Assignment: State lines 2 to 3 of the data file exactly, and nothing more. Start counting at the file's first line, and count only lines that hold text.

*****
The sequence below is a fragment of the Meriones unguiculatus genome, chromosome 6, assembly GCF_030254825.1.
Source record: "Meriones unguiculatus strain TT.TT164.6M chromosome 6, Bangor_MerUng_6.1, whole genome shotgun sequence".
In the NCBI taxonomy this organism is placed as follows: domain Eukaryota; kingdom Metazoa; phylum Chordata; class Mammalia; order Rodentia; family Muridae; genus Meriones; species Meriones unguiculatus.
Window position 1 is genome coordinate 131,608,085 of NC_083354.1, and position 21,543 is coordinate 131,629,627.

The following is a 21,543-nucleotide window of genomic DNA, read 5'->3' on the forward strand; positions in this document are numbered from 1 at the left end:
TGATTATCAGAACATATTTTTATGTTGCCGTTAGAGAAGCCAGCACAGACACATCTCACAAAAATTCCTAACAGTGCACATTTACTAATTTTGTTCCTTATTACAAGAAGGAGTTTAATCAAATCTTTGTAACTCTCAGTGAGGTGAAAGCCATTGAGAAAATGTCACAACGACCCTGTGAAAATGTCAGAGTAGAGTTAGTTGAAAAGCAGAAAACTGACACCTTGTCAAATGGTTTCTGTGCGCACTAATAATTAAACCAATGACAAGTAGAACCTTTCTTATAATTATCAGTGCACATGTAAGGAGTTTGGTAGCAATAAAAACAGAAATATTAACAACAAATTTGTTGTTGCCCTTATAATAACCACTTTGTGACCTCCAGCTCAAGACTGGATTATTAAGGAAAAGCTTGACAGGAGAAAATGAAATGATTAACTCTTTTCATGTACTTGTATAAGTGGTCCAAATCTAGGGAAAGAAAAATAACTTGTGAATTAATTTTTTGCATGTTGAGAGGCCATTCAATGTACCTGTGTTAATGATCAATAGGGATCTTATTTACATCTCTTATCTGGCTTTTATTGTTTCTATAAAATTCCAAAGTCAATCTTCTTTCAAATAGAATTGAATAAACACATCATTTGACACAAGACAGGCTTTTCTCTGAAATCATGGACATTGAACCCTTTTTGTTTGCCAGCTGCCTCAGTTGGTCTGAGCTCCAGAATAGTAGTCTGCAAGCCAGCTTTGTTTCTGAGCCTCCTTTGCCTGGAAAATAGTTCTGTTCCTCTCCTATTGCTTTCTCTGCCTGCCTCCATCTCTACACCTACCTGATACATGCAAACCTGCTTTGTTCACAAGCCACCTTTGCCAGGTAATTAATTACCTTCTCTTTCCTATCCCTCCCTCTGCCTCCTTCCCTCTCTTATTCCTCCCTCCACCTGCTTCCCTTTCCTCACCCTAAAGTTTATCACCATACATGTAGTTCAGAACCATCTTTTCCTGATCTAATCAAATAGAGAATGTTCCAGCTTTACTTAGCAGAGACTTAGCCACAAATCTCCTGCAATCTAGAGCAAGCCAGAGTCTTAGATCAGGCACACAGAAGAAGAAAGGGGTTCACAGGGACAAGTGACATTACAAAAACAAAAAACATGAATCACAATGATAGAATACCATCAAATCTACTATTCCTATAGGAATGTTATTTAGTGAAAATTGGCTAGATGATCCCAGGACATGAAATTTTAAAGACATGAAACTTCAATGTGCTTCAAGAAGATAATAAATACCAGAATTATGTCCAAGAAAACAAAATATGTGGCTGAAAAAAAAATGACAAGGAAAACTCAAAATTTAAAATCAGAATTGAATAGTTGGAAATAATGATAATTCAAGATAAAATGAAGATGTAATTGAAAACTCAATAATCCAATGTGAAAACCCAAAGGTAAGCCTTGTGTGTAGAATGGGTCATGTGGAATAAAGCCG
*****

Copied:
Source record: "Meriones unguiculatus strain TT.TT164.6M chromosome 6, Bangor_MerUng_6.1, whole genome shotgun sequence".
In the NCBI taxonomy this organism is placed as follows: domain Eukaryota; kingdom Metazoa; phylum Chordata; class Mammalia; order Rodentia; family Muridae; genus Meriones; species Meriones unguiculatus.